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Exit Strategies and State Building$
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Richard Caplan

Print publication date: 2012

Print ISBN-13: 9780199760114

Published to Oxford Scholarship Online: January 2013

DOI: 10.1093/acprof:oso/9780199760114.001.0001

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Competing Normative Visions of Exit

Competing Normative Visions of Exit

Chapter:
(p.261) 14 Competing Normative Visions of Exit
Source:
Exit Strategies and State Building
Author(s):

Ralph Wilde

Publisher:
Oxford University Press
DOI:10.1093/acprof:oso/9780199760114.003.0014

This chapter offers a critical evaluation of two ideas in international law and public policy that offer mutually contrasting visions as to the basis on which foreign territorial administration—whether colonialism, administration by states under the League of Nations Mandate and UN Trusteeship systems, occupation by states, or territorial administration by international organizations—should be brought to an end. The first is the “trusteeship” model, whereby foreign territorial administration is understood in terms of remedying some kind of deficiency in local administration. Under this model, the duration of foreign territorial administration is ostensibly tied up with an improvement in the quality of local governance. The second is the “self-determination” model, according to which people have a right to be free from foreign control by virtue of their right to autonomy, regardless of whether local capacities for self-administration are deemed adequate. This chapter discusses the contrasting fortunes of each normative vision in mediating the treatment of foreign territorial administration and what is at stake in choosing between them when determining the basis for exits from foreign territorial administration operations today.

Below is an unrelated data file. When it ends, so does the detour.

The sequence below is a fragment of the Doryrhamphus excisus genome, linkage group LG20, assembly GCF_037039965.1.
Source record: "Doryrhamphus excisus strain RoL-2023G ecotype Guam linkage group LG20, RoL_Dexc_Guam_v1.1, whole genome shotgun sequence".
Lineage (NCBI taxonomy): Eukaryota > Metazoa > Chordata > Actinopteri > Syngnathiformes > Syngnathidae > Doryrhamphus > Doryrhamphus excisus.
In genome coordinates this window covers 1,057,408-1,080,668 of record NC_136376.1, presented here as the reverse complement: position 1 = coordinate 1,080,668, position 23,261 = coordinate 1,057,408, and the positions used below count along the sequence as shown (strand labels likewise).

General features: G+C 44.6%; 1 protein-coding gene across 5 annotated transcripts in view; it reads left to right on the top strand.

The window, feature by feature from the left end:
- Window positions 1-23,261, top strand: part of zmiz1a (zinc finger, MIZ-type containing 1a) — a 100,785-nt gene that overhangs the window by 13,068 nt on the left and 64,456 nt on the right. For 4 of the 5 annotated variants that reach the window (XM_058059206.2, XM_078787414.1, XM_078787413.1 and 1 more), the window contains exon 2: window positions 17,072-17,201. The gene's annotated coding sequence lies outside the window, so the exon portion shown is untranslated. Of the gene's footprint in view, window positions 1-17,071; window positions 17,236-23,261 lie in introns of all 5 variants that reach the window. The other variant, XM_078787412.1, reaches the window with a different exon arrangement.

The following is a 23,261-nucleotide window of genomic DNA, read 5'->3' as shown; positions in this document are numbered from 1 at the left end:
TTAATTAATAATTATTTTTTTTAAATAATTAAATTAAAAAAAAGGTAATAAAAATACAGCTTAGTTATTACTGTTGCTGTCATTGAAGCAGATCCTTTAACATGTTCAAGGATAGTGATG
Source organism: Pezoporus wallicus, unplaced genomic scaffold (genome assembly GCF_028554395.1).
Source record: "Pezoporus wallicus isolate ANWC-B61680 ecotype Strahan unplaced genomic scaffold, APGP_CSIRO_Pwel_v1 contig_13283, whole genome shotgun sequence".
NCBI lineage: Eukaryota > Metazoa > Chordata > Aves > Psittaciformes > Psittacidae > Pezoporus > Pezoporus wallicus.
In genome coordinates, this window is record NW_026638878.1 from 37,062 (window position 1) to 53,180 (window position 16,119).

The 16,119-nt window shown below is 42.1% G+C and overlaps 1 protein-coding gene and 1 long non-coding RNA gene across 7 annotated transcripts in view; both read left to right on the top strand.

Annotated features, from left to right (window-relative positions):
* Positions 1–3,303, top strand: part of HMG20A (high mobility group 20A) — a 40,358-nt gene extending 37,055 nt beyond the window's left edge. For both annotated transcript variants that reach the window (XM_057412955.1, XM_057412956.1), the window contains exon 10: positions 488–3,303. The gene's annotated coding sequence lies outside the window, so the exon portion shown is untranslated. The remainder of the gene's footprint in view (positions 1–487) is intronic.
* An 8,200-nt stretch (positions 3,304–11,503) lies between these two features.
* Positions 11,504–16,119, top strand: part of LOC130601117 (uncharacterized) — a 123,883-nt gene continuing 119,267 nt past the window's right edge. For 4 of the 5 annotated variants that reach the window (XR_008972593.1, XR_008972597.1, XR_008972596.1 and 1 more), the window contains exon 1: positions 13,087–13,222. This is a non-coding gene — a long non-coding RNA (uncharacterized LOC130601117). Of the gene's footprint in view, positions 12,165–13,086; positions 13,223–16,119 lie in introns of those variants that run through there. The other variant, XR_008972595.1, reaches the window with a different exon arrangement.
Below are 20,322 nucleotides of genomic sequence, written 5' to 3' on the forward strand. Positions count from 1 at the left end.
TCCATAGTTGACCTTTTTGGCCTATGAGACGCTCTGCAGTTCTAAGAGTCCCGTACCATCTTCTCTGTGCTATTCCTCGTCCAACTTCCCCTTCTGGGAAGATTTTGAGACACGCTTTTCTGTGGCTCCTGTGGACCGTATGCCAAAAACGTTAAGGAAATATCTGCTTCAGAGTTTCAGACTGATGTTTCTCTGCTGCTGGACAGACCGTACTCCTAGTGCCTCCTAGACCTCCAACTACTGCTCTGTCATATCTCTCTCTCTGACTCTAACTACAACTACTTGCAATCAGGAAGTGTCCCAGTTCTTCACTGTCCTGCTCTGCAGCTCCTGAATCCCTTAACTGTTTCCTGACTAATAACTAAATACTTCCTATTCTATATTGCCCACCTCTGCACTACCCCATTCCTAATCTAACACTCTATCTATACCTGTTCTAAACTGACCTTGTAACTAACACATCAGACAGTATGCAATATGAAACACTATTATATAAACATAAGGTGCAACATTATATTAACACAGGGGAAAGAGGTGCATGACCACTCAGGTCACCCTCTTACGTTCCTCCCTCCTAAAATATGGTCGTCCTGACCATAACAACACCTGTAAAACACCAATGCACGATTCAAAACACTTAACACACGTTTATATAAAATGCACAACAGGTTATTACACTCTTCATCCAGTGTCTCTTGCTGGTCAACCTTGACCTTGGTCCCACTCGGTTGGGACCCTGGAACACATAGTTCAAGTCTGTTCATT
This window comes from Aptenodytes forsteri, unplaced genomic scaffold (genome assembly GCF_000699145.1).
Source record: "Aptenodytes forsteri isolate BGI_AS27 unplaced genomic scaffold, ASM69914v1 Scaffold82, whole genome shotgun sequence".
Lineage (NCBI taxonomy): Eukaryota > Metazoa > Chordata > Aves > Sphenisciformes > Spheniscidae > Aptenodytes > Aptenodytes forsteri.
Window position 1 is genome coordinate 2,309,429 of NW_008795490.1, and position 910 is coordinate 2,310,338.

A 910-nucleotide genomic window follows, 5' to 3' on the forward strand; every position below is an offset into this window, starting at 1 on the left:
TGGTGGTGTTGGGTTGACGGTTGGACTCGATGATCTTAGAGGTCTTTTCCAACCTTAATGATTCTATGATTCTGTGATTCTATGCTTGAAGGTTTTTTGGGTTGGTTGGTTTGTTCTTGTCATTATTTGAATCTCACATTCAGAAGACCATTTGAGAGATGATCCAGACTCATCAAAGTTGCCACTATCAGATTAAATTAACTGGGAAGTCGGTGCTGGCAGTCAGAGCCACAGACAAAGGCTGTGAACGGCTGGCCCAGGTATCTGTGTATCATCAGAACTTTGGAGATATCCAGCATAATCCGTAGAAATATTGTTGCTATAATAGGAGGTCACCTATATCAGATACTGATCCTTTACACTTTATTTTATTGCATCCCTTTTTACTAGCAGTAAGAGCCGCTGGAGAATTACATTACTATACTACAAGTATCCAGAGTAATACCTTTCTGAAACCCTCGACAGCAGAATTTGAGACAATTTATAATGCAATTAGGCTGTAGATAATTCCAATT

Keywords:   civilizing mission, colonial administration, international law, international territorial administration, mandates, occupation, self-determination, state-building, trusteeship

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